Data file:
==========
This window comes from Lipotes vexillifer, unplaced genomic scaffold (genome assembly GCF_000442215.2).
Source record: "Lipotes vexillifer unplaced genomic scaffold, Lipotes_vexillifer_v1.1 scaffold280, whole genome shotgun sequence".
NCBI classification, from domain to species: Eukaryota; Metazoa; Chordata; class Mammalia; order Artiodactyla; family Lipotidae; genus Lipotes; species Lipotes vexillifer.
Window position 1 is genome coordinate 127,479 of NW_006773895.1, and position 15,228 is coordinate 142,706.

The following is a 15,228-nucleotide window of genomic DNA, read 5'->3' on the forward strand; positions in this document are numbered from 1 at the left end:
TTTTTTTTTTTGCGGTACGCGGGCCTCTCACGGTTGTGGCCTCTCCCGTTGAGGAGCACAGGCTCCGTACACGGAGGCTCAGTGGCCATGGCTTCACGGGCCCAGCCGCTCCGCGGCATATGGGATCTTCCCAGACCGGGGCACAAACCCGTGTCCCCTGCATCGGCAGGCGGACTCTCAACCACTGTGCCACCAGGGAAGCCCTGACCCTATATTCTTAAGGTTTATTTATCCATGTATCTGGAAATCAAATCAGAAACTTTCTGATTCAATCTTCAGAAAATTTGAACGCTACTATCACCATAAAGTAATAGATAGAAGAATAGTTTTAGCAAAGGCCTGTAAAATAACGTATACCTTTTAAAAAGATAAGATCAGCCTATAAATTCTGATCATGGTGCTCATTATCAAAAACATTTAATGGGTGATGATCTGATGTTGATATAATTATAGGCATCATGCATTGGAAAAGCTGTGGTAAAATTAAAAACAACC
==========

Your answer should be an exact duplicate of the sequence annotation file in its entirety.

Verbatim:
This window comes from Lipotes vexillifer, unplaced genomic scaffold (genome assembly GCF_000442215.2).
Source record: "Lipotes vexillifer unplaced genomic scaffold, Lipotes_vexillifer_v1.1 scaffold280, whole genome shotgun sequence".
NCBI classification, from domain to species: Eukaryota; Metazoa; Chordata; class Mammalia; order Artiodactyla; family Lipotidae; genus Lipotes; species Lipotes vexillifer.
Window position 1 is genome coordinate 127,479 of NW_006773895.1, and position 15,228 is coordinate 142,706.

The following is a 15,228-nucleotide window of genomic DNA, read 5'->3' on the forward strand; positions in this document are numbered from 1 at the left end:
TTTTTTTTTTTGCGGTACGCGGGCCTCTCACGGTTGTGGCCTCTCCCGTTGAGGAGCACAGGCTCCGTACACGGAGGCTCAGTGGCCATGGCTTCACGGGCCCAGCCGCTCCGCGGCATATGGGATCTTCCCAGACCGGGGCACAAACCCGTGTCCCCTGCATCGGCAGGCGGACTCTCAACCACTGTGCCACCAGGGAAGCCCTGACCCTATATTCTTAAGGTTTATTTATCCATGTATCTGGAAATCAAATCAGAAACTTTCTGATTCAATCTTCAGAAAATTTGAACGCTACTATCACCATAAAGTAATAGATAGAAGAATAGTTTTAGCAAAGGCCTGTAAAATAACGTATACCTTTTAAAAAGATAAGATCAGCCTATAAATTCTGATCATGGTGCTCATTATCAAAAACATTTAATGGGTGATGATCTGATGTTGATATAATTATAGGCATCATGCATTGGAAAAGCTGTGGTAAAATTAAAAACAACC